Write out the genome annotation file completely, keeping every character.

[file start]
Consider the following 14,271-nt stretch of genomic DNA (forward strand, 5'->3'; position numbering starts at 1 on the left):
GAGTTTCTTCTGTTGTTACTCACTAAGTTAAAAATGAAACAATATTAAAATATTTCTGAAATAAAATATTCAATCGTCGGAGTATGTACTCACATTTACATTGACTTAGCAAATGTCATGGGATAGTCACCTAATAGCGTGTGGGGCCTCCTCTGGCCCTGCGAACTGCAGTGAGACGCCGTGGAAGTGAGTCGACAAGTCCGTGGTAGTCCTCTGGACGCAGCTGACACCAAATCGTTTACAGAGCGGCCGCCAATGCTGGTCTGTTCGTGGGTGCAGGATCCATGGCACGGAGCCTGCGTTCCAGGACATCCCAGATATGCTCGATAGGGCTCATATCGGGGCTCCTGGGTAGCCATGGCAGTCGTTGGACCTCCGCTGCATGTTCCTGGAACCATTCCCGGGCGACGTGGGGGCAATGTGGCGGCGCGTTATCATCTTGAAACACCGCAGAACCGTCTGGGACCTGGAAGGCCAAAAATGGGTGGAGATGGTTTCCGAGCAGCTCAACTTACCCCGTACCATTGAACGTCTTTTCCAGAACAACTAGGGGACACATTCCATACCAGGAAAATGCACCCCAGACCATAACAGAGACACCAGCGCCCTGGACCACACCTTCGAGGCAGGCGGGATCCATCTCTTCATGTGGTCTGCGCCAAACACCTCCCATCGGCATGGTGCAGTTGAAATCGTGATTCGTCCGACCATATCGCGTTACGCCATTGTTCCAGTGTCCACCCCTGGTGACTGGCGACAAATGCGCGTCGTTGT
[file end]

Consider the following 14,271-nt stretch of genomic DNA (forward strand, 5'->3'; position numbering starts at 1 on the left):
GAGTTTCTTCTGTTGTTACTCACTAAGTTAAAAATGAAACAATATTAAAATATTTCTGAAATAAAATATTCAATCGTCGGAGTATGTACTCACATTTACATTGACTTAGCAAATGTCATGGGATAGTCACCTAATAGCGTGTGGGGCCTCCTCTGGCCCTGCGAACTGCAGTGAGACGCCGTGGAAGTGAGTCGACAAGTCCGTGGTAGTCCTCTGGACGCAGCTGACACCAAATCGTTTACAGAGCGGCCGCCAATGCTGGTCTGTTCGTGGGTGCAGGATCCATGGCACGGAGCCTGCGTTCCAGGACATCCCAGATATGCTCGATAGGGCTCATATCGGGGCTCCTGGGTAGCCATGGCAGTCGTTGGACCTCCGCTGCATGTTCCTGGAACCATTCCCGGGCGACGTGGGGGCAATGTGGCGGCGCGTTATCATCTTGAAACACCGCAGAACCGTCTGGGACCTGGAAGGCCAAAAATGGGTGGAGATGGTTTCCGAGCAGCTCAACTTACCCCGTACCATTGAACGTCTTTTCCAGAACAACTAGGGGACACATTCCATACCAGGAAAATGCACCCCAGACCATAACAGAGACACCAGCGCCCTGGACCACACCTTCGAGGCAGGCGGGATCCATCTCTTCATGTGGTCTGCGCCAAACACCTCCCATCGGCATGGTGCAGTTGAAATCGTGATTCGTCCGACCATATCGCGTTACGCCATTGTTCCAGTGTCCACCCCTGGTGACTGGCGACAAATGCGCGTCGTTGT